I can't say what a relief it was to finally go to the server and find 0 messages.

I install DSL tomorrow.

Bennish is Back!

Jay Bennish has been reinstated. That's fine with me. He's been warned. Whether he keeps politicizing his classes is up to him. If he does, he should be canned.

As I think back to high school, I couldn't tell what my teachers' politics were. One, I learned later, was a conservative, but that's all I know. If they wanted to criticize a president, they could wait until he was dead. It would have been highly unprofessional to bring politics into anything. That was true in colleges, too. Activism, as in "The use of direct, often confrontational action, such as a demonstration or strike, in opposition to or support of a cause," has always been offensive to me because of the apparent willingness of those involved to deny other people their rights. This used to be a civil society, where it wasn't legal to accost people on the street and demand money, or call them names because of their faith. What made the civil rights movement so powerful was that they did things that white people could do with impunity. Sit-ins were demonstrations where blacks would violate Jim Crow laws by sitting in a restaurant asking to be waited on, remaining seated in the front of a bus instead of moving to the back for white riders, or marching peacefully carrying signs.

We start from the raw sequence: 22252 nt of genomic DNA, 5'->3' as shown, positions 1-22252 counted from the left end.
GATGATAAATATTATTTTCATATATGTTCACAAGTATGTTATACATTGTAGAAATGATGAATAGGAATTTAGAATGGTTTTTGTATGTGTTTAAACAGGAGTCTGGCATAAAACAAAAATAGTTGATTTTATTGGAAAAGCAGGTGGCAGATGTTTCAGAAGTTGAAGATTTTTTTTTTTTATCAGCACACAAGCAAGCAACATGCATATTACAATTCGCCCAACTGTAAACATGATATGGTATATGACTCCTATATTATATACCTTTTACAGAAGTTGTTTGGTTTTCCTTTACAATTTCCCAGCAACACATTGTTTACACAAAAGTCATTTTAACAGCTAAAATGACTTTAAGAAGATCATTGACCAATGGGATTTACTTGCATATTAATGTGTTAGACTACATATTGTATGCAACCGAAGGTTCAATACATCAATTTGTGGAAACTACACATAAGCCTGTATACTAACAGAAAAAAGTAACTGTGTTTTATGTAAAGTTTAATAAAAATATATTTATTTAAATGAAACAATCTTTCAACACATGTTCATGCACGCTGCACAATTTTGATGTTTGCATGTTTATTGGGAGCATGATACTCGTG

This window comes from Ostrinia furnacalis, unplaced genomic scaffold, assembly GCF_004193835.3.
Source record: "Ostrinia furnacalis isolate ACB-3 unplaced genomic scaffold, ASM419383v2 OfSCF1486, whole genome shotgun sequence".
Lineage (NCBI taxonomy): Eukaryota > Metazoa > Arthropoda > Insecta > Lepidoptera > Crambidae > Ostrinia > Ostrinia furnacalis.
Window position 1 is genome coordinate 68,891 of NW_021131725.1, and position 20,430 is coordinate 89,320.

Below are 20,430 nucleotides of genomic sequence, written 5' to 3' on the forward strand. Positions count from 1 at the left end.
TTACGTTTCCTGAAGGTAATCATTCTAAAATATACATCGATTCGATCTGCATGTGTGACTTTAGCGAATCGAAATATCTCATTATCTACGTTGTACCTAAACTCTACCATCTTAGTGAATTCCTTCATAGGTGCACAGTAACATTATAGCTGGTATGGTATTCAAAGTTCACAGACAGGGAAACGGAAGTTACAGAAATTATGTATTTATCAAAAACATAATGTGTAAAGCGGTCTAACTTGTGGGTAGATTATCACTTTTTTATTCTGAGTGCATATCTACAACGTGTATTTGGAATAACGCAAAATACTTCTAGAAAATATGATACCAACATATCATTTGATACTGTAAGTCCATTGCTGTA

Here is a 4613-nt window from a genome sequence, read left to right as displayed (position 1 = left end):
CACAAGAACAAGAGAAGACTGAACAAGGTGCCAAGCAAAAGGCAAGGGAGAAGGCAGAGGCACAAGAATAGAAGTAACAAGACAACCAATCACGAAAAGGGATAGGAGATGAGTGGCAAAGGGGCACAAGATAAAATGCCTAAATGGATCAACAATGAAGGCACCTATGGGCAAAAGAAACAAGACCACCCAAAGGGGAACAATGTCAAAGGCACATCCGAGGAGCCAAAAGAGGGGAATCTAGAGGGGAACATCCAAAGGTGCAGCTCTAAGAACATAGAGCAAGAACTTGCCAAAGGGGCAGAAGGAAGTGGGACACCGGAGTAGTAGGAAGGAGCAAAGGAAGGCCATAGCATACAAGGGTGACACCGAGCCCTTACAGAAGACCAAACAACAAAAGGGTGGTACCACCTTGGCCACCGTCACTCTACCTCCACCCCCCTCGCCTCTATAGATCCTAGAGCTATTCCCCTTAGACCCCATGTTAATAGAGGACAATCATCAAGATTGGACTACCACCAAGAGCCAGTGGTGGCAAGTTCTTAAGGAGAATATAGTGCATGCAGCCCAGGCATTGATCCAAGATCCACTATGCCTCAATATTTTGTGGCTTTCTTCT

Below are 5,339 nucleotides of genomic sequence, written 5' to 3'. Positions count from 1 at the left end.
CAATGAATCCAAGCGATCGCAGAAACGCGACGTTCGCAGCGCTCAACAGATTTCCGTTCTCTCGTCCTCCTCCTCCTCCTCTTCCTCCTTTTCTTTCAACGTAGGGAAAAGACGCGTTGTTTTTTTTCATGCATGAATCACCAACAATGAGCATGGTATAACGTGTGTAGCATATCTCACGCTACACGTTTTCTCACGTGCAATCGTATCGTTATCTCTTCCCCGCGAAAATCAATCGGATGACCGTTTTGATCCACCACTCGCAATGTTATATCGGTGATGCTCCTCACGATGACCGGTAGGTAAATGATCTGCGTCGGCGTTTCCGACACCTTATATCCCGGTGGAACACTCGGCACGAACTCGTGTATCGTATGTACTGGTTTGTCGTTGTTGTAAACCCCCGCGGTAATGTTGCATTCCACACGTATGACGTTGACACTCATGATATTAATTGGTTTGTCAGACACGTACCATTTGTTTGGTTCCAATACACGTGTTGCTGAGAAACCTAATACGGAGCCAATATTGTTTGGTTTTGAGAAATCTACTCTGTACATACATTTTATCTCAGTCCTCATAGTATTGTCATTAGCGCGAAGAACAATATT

These days the demonstrators, too often start fights, scream at people, throw things, destroy property or disrupt what others are doing. Somewhere along the line, the demonstrators became the masters, with judges backing them up, while people who just want to go shopping or walk in the park are supposed to be ashamed of themselves if they object to panhandling, vagrancy or people marching around chanting.

Activism was once justified when people were being manifestly denied their civil rights. But more and more these days, they are just demands for whatever they want, right or not. If Bennish wants to criticize the president or indoctrinate his students with hatred of this country, he should be told to hit the road. That's not what school is for. Alternatively, he could teach what used to be call political economics. But even then, rants about individual politicians or parties are out of bounds. The Dems are angry. I can understand that. But acting like spoiled children and venting on the job are no more welcome that posting Playboy centerfolds or telling racial or sexual jokes.